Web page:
September 7, 2020
For Agents, COVID Means Digital or Bust
by Bill Suneson
Survival in the era of COVID-19 will be determined by the independent agent’s ability to implement digitization.
Over the last decade or so, there has been considerable investment in innovation across insurance, but one group has been hesitant to follow the path into the age of digitization — independent agents.
Independent agents have always tied their strength to their personal relationships — deals made over in-person meetings while grabbing a cup of coffee or lunch. Customer interaction was their bread and butter. Unfortunately for them, COVID-19 has tipped the scales. A business that once thrived on personal connection is now witnessing sales dropping and premiums and commissions decreasing.
COVID-19 has served as a brutal wake-up call. Survival in the era of COVID-19 will be determined by the independent agent’s ability to implement digitization.
Consumer behavior is shifting
Independent agents are starting to lose market share. Although direct writers in auto and home haven’t replaced independent agents, the direct writers have cut into the channel’s share. Many agencies are privately held family companies with modest organic growth, so growth over the last several years has come from consolidation and acquisition.
While personal relationships have limited the need for change, customer behavior is changing. Recent data from Jornaya showed that, across segments, insurance online shopping activity remains strong and since the start of COVID-19 has trended higher than normal. Due to the rise in consumers turning to online resources for guidance, independent agents are running the risk of being replaced by digital brokers and carriers.
So what has been COVID-19’s impact on business?
Research from the Independent Insurance Agents & Brokers of America found that nearly 50% of agencies they polled reported decreased revenue for the year; 46% said they had lost commercial clients due to the pandemic.
For many independent agents, a big part of their business is tied to writing policies for small businesses, which have been hit significantly by COVID-19. Consumers have been working to save wherever they can, which for some means cutting back on insurance policies or withdrawing from policies altogether.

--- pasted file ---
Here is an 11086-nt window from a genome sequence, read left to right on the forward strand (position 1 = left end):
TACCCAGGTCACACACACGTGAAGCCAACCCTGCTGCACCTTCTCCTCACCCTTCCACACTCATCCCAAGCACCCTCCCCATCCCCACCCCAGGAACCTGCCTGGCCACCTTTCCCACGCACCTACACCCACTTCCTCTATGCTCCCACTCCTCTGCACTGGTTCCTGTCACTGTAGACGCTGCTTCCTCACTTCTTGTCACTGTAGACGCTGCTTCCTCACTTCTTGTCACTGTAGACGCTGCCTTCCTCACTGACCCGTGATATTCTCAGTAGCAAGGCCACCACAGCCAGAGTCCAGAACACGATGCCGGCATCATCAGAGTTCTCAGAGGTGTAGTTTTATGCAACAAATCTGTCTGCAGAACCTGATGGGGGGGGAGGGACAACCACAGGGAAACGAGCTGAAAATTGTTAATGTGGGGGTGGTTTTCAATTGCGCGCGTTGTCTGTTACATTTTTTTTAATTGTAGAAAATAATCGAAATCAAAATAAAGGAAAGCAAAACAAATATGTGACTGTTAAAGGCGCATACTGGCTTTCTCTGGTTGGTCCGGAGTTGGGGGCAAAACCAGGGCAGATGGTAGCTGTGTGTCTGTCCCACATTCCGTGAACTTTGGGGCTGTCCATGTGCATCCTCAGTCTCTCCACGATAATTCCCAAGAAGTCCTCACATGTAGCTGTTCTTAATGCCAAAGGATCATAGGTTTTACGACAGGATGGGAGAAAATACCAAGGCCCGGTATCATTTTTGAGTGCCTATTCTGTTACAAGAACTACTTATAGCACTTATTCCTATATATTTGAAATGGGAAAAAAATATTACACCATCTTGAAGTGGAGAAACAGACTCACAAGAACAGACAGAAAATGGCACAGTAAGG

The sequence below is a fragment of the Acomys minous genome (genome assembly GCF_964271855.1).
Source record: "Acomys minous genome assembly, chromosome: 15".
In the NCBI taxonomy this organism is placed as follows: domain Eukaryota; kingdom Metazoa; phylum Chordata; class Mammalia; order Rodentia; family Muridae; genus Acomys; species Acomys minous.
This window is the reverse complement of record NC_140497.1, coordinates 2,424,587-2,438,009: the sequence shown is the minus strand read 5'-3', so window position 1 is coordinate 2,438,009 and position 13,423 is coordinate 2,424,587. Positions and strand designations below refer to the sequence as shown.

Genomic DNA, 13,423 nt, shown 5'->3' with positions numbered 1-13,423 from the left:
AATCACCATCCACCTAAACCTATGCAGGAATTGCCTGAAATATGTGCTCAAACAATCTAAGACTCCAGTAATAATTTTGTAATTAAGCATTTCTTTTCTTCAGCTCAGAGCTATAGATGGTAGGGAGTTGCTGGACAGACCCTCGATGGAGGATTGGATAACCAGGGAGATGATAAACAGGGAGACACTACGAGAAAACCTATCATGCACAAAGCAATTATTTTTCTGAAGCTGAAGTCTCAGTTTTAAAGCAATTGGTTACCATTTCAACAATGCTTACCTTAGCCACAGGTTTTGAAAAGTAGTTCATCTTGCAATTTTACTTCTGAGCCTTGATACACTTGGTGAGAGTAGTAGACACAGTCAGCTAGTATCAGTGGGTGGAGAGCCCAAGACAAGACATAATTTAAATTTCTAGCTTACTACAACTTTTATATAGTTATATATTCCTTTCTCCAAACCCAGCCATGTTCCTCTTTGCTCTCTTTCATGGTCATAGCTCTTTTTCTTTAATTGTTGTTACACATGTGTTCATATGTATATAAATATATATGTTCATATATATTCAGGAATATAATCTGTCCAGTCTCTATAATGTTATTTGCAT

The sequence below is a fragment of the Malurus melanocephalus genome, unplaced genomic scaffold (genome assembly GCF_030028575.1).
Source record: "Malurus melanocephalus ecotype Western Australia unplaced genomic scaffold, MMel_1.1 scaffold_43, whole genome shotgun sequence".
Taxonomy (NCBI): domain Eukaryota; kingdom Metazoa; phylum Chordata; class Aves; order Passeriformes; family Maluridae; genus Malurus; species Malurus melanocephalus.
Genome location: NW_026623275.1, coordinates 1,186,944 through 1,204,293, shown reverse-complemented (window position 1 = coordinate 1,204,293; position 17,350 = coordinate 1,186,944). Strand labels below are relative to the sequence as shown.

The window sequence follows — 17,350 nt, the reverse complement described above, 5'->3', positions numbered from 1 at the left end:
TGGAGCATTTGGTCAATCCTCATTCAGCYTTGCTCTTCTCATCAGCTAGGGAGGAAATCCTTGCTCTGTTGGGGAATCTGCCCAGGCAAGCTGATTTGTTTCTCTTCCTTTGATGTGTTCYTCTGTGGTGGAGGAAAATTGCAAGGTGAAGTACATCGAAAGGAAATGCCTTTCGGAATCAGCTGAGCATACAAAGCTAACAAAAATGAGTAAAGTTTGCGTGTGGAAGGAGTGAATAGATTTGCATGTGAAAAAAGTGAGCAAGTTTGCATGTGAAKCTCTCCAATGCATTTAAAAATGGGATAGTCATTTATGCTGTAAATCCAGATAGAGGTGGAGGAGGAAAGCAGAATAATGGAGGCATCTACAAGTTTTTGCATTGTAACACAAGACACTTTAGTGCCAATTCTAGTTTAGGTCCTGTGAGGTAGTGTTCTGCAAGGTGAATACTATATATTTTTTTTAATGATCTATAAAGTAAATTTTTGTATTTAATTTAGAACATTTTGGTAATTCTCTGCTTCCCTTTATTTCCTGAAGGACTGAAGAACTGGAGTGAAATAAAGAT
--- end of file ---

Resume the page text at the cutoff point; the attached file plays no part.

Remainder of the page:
When the global workforce went remote, many independent agents were still in the office because they were unequipped to work remotely. Lack of access to digital products and Voice over Internet Protocol (VOIP), combined with the inability to meet with clients face-to-face, has been far more damaging to agents than many anticipated.
Some carriers have tried to support agents and customers and solve for COVID-19’s challenges by offering benefits such as profit-sharing advances, carrier-based service models, low-driving discounts and more online resources. Many carriers have also worked to adapt a hybrid work from home/office model and have invested in cloud-based solutions to better equip their agents to work remotely.
See also: New Digital Communications
Jumping on the digital bandwagon
If COVID-19 has taught us anything, it’s that business as usual is no longer possible for independent agents. But they have lacked the resources to change fast enough.
Agency principals need to recognize that COVID-19 has jump-started the need for investment in digital innovation. There are five things all independent agents can do:
- Know your customer: Read the data on consumer behavior and acknowledge the need to serve customers in the manner they choose.
- Borrow resources: Review what carrier partners offer and take advantage of tools that can help support day-to-day business operations, including cloud and agency management systems (AMS).
- Model from other industries: Offer your customers access to the same tools and technology resources that are available to them during other service and business transactions (e.g., with banks, healthcare providers and mortgage lenders).
- Create a digital agency: Provide customers with a way to transact digitally on servicing, product cross-sales and online binding.
- Invest internally: Make sure that employees as well as customers have access to updated technology, including laptops, mobile devices and cloud solutions, and offer training on new resources.
Many new entrants to the insurtech space including Hippo and Clearcover are already recognizing the distribution value of independent agents and have started appointing those that are willing to step outside of the carrier comfort zone for tech-first providers.
See also: New Sense of Urgency on Going Digital
Digital transformation will make independent agents stronger in the long term; they just need some guidance on how to reinvent themselves and their business structure. If agents invest in the right tools, the combined value of a personal and digital relationship with customers will enable independent agents to compete and grow.